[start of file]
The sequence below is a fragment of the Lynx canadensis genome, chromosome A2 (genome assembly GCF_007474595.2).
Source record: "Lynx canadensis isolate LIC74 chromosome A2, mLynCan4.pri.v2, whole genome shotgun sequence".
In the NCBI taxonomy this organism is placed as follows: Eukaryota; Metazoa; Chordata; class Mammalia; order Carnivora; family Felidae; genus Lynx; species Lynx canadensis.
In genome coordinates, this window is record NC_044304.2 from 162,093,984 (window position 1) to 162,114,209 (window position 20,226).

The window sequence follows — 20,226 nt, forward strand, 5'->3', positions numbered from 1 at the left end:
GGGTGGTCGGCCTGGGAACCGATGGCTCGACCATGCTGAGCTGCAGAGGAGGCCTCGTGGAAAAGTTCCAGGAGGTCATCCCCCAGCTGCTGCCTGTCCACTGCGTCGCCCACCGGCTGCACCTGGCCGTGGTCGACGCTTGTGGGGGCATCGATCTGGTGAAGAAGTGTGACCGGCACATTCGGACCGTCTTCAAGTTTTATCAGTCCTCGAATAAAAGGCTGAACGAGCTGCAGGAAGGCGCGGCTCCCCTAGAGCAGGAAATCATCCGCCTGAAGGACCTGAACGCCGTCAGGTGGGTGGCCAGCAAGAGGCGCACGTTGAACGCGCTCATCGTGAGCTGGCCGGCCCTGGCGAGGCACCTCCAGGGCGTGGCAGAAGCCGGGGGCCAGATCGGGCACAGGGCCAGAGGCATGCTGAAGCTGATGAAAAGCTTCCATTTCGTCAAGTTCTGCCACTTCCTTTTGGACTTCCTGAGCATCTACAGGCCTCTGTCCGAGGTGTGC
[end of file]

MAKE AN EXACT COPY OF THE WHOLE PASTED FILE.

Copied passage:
The sequence below is a fragment of the Lynx canadensis genome, chromosome A2 (genome assembly GCF_007474595.2).
Source record: "Lynx canadensis isolate LIC74 chromosome A2, mLynCan4.pri.v2, whole genome shotgun sequence".
In the NCBI taxonomy this organism is placed as follows: Eukaryota; Metazoa; Chordata; class Mammalia; order Carnivora; family Felidae; genus Lynx; species Lynx canadensis.
In genome coordinates, this window is record NC_044304.2 from 162,093,984 (window position 1) to 162,114,209 (window position 20,226).

The window sequence follows — 20,226 nt, forward strand, 5'->3', positions numbered from 1 at the left end:
GGGTGGTCGGCCTGGGAACCGATGGCTCGACCATGCTGAGCTGCAGAGGAGGCCTCGTGGAAAAGTTCCAGGAGGTCATCCCCCAGCTGCTGCCTGTCCACTGCGTCGCCCACCGGCTGCACCTGGCCGTGGTCGACGCTTGTGGGGGCATCGATCTGGTGAAGAAGTGTGACCGGCACATTCGGACCGTCTTCAAGTTTTATCAGTCCTCGAATAAAAGGCTGAACGAGCTGCAGGAAGGCGCGGCTCCCCTAGAGCAGGAAATCATCCGCCTGAAGGACCTGAACGCCGTCAGGTGGGTGGCCAGCAAGAGGCGCACGTTGAACGCGCTCATCGTGAGCTGGCCGGCCCTGGCGAGGCACCTCCAGGGCGTGGCAGAAGCCGGGGGCCAGATCGGGCACAGGGCCAGAGGCATGCTGAAGCTGATGAAAAGCTTCCATTTCGTCAAGTTCTGCCACTTCCTTTTGGACTTCCTGAGCATCTACAGGCCTCTGTCCGAGGTGTGC